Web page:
And the other fairly significant step that led to this is the response from e-shoppers who could set up Shoptet in a few clicks. Within five minutes, you have an e-shop set up, and you can do business immediately, but it sometimes takes 14 days or even a month to activate a payment gateway in today’s market. So if you want to set up an e-shop, for example, now for Christmas and check out quickly, you don’t want to wait 14 days or a month before you can accept card payments.

Ivana Karhanová: What’s taking so long to get that payment gateway up and running? Because it’s just a piece of code that actually integrates into the site.

Ondřej Buben: A payment gateway, especially if it’s via card payment, it’s a payment service. It’s a payment service regulated by Czech and European legislation, and any entity that provides a payment service must comply with regulatory requirements. At the same time, in addition to the regulatory requirements, there are also the obligations of the card companies Mastercard and Visa add additional obligations.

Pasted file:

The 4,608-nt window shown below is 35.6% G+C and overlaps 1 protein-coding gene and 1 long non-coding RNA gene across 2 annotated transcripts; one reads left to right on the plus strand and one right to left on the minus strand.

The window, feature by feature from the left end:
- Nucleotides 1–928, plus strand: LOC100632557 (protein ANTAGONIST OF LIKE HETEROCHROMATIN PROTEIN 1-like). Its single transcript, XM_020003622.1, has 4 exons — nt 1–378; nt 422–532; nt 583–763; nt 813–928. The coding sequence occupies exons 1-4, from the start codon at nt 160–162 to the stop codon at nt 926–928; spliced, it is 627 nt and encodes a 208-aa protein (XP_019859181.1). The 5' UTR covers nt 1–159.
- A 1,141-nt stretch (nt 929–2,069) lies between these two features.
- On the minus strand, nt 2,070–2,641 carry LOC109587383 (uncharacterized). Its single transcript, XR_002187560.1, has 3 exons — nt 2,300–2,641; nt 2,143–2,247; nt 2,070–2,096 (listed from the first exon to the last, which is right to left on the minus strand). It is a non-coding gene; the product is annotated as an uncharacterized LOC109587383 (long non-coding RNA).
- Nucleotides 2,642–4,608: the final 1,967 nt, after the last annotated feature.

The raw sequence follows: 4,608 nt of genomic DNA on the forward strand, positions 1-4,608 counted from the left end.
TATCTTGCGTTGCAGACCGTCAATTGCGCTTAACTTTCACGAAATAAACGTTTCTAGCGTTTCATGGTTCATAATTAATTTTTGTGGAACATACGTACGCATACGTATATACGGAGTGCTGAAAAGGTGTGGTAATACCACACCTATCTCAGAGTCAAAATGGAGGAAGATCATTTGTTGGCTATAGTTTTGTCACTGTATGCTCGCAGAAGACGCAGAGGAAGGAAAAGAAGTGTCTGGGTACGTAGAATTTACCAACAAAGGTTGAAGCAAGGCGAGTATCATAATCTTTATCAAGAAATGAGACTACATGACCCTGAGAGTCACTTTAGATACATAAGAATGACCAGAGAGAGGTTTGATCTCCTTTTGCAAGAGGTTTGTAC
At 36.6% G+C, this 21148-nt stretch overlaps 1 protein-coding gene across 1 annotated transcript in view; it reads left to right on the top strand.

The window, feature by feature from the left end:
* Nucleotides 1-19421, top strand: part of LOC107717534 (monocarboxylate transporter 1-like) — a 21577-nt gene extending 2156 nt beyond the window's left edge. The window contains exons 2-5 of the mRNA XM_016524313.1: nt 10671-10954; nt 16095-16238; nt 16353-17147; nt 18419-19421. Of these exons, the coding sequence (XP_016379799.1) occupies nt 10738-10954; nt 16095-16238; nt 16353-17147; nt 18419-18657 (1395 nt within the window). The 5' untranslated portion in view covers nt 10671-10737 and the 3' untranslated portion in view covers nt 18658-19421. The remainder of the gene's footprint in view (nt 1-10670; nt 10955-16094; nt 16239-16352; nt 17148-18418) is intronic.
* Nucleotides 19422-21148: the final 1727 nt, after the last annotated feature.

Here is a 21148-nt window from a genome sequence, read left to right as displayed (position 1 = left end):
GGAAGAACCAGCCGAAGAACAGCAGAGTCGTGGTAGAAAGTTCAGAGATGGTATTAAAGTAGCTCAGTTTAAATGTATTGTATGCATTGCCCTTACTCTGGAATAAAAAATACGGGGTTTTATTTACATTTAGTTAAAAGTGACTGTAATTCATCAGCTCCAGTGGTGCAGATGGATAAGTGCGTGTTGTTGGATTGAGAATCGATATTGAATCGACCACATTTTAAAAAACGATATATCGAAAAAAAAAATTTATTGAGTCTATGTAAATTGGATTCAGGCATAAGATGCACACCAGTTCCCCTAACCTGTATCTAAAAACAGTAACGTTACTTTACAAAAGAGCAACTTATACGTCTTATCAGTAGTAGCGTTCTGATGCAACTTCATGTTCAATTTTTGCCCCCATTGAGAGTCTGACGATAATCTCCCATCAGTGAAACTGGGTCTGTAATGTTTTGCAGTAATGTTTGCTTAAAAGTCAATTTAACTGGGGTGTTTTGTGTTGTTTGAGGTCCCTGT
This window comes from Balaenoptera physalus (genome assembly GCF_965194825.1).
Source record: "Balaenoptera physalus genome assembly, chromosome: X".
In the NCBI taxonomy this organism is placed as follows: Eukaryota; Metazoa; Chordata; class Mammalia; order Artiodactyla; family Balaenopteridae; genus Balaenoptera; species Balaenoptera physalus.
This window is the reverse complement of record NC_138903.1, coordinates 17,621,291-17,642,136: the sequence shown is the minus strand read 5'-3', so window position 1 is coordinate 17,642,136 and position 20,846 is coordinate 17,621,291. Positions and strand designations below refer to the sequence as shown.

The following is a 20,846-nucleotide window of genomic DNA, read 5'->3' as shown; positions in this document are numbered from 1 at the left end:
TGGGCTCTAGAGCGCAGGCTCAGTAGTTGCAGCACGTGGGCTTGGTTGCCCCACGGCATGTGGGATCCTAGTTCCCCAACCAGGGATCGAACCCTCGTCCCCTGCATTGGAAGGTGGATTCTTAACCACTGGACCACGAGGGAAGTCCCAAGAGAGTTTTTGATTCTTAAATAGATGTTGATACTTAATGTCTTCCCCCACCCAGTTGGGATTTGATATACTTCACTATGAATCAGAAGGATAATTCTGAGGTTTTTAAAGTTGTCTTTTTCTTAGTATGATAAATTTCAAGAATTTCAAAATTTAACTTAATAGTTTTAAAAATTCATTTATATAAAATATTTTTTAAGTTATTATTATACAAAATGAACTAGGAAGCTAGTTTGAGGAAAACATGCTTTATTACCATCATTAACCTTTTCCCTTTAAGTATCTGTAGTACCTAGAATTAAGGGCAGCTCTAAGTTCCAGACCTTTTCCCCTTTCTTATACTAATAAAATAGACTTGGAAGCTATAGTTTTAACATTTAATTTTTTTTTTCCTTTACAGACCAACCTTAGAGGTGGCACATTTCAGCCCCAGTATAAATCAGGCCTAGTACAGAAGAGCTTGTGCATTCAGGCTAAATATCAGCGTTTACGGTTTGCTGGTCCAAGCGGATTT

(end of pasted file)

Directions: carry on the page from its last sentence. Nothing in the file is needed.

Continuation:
So, if a payment service is to be enabled, the regulation implies, of course, the identification of that entity. The KYC has to take place, that is to say, to check the IDs or who the owner is. And then the card company rules imply that you really have to know your e-commerce guy. There are certain segments, for example, guns, which are not allowed to be sold on that e-shop, and therefore there has to be approval of that e-shop.